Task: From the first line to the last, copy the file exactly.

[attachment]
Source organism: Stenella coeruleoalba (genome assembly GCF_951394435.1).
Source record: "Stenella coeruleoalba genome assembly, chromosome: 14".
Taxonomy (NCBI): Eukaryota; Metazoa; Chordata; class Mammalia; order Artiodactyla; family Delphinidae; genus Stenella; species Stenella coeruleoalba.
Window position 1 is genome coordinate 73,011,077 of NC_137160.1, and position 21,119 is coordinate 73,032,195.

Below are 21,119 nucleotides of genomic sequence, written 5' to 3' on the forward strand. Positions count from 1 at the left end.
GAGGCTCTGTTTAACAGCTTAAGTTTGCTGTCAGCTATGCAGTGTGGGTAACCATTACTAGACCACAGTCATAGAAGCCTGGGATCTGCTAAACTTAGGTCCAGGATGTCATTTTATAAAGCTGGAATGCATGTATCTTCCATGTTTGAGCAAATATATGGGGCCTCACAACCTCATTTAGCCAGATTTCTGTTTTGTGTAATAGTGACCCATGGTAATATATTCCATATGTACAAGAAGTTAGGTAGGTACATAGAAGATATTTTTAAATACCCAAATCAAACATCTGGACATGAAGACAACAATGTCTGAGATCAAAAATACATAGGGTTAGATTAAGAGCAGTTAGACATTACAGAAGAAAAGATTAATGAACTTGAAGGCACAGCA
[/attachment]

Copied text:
Source organism: Stenella coeruleoalba (genome assembly GCF_951394435.1).
Source record: "Stenella coeruleoalba genome assembly, chromosome: 14".
Taxonomy (NCBI): Eukaryota; Metazoa; Chordata; class Mammalia; order Artiodactyla; family Delphinidae; genus Stenella; species Stenella coeruleoalba.
Window position 1 is genome coordinate 73,011,077 of NC_137160.1, and position 21,119 is coordinate 73,032,195.

Below are 21,119 nucleotides of genomic sequence, written 5' to 3' on the forward strand. Positions count from 1 at the left end.
GAGGCTCTGTTTAACAGCTTAAGTTTGCTGTCAGCTATGCAGTGTGGGTAACCATTACTAGACCACAGTCATAGAAGCCTGGGATCTGCTAAACTTAGGTCCAGGATGTCATTTTATAAAGCTGGAATGCATGTATCTTCCATGTTTGAGCAAATATATGGGGCCTCACAACCTCATTTAGCCAGATTTCTGTTTTGTGTAATAGTGACCCATGGTAATATATTCCATATGTACAAGAAGTTAGGTAGGTACATAGAAGATATTTTTAAATACCCAAATCAAACATCTGGACATGAAGACAACAATGTCTGAGATCAAAAATACATAGGGTTAGATTAAGAGCAGTTAGACATTACAGAAGAAAAGATTAATGAACTTGAAGGCACAGCA